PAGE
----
How they differ
The two sets of standards differ in their requirements for informed consent. Both call for patients and surgeons to discuss the procedure in advance of the surgery, but the Optical Confederation specifies that “in some instances this may be conducted by videoconference or telephone.”
By contrast, the RCO standards specify that the consultation “should be a face-to-face consultation (not conducted by telephone).”
“We think the interview prior to the surgery should be face to face,” Hewlett said. “We also recognise that there are other circumstances where a teleconference would be acceptable.”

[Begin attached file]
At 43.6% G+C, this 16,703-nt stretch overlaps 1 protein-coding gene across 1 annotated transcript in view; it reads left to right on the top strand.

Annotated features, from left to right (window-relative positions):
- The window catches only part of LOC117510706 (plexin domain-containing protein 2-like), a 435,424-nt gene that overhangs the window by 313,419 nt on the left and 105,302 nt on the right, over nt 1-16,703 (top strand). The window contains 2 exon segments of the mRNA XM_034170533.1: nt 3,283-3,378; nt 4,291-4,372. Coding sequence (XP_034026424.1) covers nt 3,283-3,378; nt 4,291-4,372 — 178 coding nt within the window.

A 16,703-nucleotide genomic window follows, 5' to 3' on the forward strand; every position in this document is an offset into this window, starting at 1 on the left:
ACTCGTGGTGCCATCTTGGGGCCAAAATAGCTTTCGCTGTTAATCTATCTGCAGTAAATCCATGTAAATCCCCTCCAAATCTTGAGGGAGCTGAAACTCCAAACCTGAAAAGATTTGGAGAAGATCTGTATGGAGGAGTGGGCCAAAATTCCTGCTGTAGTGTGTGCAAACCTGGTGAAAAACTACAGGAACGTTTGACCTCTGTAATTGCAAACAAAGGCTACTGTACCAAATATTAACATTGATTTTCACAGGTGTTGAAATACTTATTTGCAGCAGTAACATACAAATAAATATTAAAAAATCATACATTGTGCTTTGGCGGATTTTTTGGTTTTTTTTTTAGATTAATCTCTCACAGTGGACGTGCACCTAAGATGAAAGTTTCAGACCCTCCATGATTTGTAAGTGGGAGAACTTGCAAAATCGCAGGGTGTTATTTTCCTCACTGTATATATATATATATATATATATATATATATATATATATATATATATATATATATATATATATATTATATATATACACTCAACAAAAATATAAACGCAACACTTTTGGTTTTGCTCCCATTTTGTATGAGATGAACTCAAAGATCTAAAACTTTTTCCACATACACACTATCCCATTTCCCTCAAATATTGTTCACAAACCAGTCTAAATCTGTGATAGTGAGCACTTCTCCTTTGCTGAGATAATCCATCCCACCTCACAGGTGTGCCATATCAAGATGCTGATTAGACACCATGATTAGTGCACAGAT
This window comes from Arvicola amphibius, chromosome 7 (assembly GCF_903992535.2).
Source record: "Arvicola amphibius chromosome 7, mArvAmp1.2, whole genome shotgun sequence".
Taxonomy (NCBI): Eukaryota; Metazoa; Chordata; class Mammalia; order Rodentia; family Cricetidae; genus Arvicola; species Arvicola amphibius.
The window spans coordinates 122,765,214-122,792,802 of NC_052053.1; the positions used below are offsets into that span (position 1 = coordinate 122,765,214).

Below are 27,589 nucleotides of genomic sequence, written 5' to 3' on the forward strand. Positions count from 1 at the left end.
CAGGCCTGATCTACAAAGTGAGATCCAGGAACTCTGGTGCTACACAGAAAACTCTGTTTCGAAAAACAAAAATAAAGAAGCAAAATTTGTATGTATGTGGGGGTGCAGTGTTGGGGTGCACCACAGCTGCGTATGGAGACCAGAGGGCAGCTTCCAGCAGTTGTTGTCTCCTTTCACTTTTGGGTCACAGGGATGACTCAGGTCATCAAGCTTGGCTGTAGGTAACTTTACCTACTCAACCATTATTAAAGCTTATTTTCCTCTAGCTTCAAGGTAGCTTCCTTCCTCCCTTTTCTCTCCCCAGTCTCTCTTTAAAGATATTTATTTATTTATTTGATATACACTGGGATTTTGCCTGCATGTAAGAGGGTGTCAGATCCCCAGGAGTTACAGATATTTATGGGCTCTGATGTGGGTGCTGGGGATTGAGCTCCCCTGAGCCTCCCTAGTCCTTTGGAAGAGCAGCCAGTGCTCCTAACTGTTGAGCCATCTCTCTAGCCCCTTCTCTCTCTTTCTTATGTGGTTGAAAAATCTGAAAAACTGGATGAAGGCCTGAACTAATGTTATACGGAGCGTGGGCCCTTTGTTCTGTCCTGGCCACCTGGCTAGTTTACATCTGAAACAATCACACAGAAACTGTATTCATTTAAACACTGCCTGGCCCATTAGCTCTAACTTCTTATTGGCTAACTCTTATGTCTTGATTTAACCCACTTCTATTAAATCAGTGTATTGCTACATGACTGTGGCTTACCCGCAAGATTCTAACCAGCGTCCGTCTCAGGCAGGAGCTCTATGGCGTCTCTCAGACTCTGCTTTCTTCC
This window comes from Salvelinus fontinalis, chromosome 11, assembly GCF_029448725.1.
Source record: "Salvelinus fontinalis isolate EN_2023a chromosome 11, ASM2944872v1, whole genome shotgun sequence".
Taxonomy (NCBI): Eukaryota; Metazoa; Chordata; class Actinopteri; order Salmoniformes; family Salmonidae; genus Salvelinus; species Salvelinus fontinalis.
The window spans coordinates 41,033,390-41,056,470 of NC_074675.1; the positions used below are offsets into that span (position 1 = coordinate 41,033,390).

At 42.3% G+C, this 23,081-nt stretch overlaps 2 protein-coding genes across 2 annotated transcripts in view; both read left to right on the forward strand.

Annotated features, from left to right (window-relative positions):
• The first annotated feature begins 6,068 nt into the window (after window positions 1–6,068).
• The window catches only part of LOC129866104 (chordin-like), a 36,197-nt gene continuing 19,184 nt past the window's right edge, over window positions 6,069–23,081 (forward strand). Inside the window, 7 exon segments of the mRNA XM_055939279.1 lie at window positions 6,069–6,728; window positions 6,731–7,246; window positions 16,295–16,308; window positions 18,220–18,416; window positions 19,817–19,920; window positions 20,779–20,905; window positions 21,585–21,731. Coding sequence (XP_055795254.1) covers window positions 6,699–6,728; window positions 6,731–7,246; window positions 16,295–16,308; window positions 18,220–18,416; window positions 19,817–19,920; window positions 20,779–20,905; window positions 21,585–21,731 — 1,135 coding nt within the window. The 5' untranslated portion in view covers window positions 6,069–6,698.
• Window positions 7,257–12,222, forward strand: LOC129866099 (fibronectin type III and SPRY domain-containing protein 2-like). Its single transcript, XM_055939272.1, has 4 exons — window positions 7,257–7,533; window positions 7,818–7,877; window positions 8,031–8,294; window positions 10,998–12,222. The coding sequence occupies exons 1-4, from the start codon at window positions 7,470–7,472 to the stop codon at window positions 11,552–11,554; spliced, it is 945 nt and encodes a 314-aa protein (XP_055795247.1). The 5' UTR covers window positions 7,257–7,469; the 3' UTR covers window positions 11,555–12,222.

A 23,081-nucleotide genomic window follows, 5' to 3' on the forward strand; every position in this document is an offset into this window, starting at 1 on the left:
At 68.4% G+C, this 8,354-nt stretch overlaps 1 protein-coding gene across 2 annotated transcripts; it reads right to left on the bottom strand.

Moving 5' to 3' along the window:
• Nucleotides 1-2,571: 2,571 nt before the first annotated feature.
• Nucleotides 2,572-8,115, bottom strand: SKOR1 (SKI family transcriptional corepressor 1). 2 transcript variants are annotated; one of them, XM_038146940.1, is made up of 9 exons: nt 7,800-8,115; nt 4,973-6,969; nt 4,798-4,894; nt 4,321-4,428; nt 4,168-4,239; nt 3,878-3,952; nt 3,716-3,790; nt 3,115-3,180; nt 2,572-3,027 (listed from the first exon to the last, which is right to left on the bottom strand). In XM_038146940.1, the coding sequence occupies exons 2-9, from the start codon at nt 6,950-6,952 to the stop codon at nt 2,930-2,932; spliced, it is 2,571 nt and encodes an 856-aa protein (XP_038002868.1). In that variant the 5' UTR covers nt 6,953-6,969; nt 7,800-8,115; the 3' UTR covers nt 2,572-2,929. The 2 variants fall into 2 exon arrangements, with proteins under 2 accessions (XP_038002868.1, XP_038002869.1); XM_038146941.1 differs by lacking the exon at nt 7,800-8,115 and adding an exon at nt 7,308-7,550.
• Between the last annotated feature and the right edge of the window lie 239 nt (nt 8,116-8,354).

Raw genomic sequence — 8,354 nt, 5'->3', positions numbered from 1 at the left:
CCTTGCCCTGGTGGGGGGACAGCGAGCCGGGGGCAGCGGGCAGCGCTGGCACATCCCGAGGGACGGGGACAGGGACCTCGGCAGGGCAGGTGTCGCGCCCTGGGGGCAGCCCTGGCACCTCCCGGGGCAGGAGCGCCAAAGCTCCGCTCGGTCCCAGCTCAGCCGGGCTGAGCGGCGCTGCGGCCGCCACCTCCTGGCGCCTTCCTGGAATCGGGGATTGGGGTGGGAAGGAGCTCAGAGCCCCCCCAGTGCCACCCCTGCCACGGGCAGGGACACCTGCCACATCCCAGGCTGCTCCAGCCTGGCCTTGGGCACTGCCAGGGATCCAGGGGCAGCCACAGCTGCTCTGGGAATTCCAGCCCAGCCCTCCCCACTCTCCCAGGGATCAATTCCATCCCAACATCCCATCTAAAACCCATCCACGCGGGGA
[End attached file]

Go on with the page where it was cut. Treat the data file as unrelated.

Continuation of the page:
Many patients today are quite comfortable discussing surgery through video conferencing technology, he said.
In many other respects, the two sets of guidelines are similar. Regarding the reporting of data, the RCO standards calls for refractive surgeons to report safety concerns and annual data about outcomes of their own practices and to “contribute to national programmes to monitor quality and outcomes, including those of any relevant device registries.”
Both the professional organisations’ proposed standards reference the General Medical Council (GMC), which has stated that standards for refractive surgery should be similar to those for cosmetic procedures laid out in its June 2016 document, “Guidance for doctors who offer cosmetic interventions.”
The draft standards both extrapolate from the principles in the GMC guidance to provide more detailed rules specific to refractive surgery.